• The Declaration refers to ‘Hazardous Substances’.  It also refers to the MSDS (Material Safety Data Sheet) or SDS (Safety Data Sheet).  The definition on an MSDS/SDS for ‘hazardous’ is different to that used by AQIS.  The MSDS/SDS uses the Work Safe Australia criteria to determine whether a chemical is hazardous or not.  In contrast, AQIS uses the term to substances ‘hazardous’ to the food.  It is possible for a material classified as non-hazardous according to Work Safe Australia to be hazardous to food. We recommend the proposed declaration replace the term ‘hazardous’ with ‘chemical’, i.e. the title should be ‘Declaration for a Chemical Substance for Use in Export Registered Meat and Meat Product Establishments’.
  • AQIS recommends that an MSDS/SDS be provided with the Declaration.  We believe this could be misleading as the MSDS/SDS is designed to disclose hazards to workers and the environment.  Typically, an MSDS/SDS only lists hazardous constituents.  Without full formulation details it is not possible to determine if a formulated product is suitable for use in a food establishments, e.g. fragrances would no normally be disclosed on an MSDS/SDS but are generally unacceptable for use in export meat establishments. We recommend that the MSDS/SDS be used for the purpose it was designed for and not for determining suitability for use in specific food establishments.
  • The person issuing a declaration may not have full knowledge of all situations in which products are to be used and which declarations are to be issued. There will be a need for those approving use of specific chemicals in food establishments to determine whether the declaration can be trusted or not.


How can the industry benefit from the changes made by AQIS?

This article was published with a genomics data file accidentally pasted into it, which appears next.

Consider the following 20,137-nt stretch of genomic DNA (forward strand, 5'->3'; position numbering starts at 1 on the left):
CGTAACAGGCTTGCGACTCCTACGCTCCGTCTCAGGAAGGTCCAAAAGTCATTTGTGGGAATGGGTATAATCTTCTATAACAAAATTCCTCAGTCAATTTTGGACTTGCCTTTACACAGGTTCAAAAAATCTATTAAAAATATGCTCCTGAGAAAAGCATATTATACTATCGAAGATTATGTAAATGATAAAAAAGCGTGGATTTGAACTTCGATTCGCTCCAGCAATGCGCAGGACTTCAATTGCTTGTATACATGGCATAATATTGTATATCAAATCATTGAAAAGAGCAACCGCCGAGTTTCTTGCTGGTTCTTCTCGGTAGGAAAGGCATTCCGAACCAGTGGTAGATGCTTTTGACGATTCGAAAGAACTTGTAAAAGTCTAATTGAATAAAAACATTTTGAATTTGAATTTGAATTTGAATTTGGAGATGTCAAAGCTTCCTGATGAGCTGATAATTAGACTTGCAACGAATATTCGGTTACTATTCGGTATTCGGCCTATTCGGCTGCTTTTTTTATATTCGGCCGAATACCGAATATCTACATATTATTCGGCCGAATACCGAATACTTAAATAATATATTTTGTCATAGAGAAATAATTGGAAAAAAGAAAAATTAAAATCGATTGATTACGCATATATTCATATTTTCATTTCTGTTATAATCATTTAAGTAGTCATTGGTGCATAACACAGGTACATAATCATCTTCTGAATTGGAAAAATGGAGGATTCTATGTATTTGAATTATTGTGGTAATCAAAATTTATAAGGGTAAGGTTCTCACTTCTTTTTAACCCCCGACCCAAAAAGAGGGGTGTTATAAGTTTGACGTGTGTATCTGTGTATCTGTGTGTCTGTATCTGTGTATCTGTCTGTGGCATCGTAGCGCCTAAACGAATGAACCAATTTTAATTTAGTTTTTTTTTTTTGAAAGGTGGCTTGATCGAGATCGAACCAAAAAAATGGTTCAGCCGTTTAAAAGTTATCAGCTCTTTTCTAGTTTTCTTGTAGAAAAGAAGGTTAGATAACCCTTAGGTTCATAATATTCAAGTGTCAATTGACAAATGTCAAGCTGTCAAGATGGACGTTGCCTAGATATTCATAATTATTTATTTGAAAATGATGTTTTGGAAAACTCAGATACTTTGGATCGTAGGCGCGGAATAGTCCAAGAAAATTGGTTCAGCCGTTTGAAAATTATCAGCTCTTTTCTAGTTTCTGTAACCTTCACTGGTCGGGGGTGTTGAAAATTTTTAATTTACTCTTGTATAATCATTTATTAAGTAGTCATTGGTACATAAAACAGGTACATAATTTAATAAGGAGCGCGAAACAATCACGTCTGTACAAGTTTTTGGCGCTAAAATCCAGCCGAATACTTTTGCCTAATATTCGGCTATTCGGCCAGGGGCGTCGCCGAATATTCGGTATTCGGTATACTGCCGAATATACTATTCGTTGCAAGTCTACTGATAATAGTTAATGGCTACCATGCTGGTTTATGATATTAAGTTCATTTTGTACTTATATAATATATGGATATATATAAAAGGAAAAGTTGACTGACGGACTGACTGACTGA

Full benefit of AQIS no longer issuing Instruments of Approval (IOAs) and Letters of Acceptance (LOAs) can be achieved if:

  • Those issuing self-declarations and those relying on self-declarations accept the replacement of the term ‘hazardous’ with ‘chemical’, i.e. the title should be ‘Declaration for a Chemical Substance for Use in Export Registered Meat and Meat Product Establishments’.
  • Those approving use of specific chemicals in food establishments, including auditors:
    • Only use MSDS/SDSs for the purpose for which they were designed for and not for determining suitability for use in specific food establishments.
    • Determine whether the declaration can be trusted or not.
    • Consider aspects of chemicals that might adversely affect the wholesomeness of foods.  They should not hesitate to contact the supplier to gain confirmation that, in issuing a declaration, the supplier has addressed all aspects.
  • Persons approving use of chemicals in food establishment:
    • Consider the supplier’s reputation.  Is the supplier known and trusted?  If the supplier is not well known to the person approving use of chemicals, determine what actions are possible if a chemical substance is found to be not suitable for use in situations specified in a declaration.
    • If a chemical is applied by a contractor (e.g. a pest control operator), ensure the contractor provides full details of the use of the chemical substance, e.g. a pest control operator should state precisely how much pesticide was mixed, how much was applied, the rate applied, and where it was applied.  The information should be left at the premises.  It will be invaluable if a problem arises and the supplier and contractor disagree as to who is responsible – note the Declaration states it is only valid if the product is used correctly.
  • Exchanging information using this blog – leave comments to enable discussion about aspects of concern.

What have we learned in the last 100 years about poisons?

Over the last 100 years our knowledge of “poisons” has increased dramatically.  We can look back now at some of the products used in the early 20th Century and we ask how could anybody have been so stupid.  What have we learned from these early experiences?

I recently read “The Poisoners Handbook” by Deborah Blum (Penguin Books).  The book describes use of poisons for murder in the early 20th Century in the US but also gives an excellent insight into some of the issues of the time.  Reading the book made me think about the implications for pesticides today.